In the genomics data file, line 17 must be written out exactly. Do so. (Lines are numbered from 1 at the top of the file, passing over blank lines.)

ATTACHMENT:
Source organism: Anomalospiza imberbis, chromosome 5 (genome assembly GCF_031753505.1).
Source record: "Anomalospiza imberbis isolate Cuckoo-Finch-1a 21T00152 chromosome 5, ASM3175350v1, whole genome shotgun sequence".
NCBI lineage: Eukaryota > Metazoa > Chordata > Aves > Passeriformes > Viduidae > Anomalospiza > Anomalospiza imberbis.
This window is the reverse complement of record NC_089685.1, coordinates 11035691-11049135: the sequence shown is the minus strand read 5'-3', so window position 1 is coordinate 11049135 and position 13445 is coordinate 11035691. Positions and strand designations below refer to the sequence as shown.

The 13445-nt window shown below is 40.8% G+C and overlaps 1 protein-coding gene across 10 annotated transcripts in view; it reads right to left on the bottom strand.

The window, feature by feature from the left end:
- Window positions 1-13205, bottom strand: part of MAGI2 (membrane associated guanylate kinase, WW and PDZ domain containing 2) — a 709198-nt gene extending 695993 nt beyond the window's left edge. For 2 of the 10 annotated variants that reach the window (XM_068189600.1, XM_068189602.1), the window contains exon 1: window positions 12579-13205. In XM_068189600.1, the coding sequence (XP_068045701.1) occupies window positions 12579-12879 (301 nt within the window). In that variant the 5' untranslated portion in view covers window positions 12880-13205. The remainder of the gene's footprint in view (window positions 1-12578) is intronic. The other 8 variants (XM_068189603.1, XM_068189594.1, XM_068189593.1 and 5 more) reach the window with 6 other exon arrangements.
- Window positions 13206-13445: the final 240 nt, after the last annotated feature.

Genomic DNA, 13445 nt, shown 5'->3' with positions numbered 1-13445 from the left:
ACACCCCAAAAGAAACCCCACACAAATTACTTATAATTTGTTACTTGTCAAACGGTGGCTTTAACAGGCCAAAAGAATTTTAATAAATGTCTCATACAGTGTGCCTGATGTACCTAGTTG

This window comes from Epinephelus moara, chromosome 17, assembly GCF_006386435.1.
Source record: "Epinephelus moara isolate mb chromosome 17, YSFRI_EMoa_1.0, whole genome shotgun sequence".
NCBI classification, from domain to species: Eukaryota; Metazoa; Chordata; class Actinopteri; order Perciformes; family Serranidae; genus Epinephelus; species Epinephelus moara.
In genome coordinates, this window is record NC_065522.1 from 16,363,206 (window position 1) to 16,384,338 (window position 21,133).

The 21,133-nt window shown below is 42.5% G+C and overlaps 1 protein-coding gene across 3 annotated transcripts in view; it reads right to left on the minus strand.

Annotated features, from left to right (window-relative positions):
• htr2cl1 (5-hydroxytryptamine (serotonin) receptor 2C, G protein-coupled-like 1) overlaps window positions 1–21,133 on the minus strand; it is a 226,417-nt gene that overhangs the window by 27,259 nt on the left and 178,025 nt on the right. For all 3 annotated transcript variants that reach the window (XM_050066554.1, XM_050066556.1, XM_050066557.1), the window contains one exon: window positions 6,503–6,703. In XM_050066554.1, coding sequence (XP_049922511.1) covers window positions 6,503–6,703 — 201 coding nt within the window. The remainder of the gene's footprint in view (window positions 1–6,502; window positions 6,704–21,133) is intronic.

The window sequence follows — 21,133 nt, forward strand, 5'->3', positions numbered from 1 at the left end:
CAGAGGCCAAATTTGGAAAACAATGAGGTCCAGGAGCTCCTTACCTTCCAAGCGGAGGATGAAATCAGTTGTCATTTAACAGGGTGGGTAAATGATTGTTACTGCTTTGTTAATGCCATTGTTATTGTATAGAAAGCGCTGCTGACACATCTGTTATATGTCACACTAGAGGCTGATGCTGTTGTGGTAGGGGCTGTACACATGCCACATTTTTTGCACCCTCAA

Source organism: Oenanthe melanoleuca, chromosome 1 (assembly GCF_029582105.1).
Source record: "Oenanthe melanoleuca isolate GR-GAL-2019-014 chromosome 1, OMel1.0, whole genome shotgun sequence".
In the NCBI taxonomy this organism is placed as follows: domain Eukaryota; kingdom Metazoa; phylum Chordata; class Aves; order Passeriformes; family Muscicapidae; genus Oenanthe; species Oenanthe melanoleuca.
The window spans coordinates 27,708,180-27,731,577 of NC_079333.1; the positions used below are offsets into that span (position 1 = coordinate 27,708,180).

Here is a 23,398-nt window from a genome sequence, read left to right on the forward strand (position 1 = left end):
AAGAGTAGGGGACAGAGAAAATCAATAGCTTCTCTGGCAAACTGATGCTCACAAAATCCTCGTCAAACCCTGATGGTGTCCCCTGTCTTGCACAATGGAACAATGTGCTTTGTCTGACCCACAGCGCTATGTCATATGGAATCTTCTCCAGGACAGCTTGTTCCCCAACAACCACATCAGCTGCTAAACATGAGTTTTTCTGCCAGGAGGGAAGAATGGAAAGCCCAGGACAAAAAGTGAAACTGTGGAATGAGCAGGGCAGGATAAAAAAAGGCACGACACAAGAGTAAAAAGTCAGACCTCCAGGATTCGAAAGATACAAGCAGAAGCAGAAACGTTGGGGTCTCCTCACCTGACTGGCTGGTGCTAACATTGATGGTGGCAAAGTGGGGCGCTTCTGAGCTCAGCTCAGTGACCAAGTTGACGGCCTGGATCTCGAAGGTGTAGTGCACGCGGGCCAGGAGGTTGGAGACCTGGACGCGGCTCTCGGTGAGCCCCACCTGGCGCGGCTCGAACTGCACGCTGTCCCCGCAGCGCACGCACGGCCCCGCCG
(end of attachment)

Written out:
• htr2cl1 (5-hydroxytryptamine (serotonin) receptor 2C, G protein-coupled-like 1) overlaps window positions 1–21,133 on the minus strand; it is a 226,417-nt gene that overhangs the window by 27,259 nt on the left and 178,025 nt on the right. For all 3 annotated transcript variants that reach the window (XM_050066554.1, XM_050066556.1, XM_050066557.1), the window contains one exon: window positions 6,503–6,703. In XM_050066554.1, coding sequence (XP_049922511.1) covers window positions 6,503–6,703 — 201 coding nt within the window. The remainder of the gene's footprint in view (window positions 1–6,502; window positions 6,704–21,133) is intronic.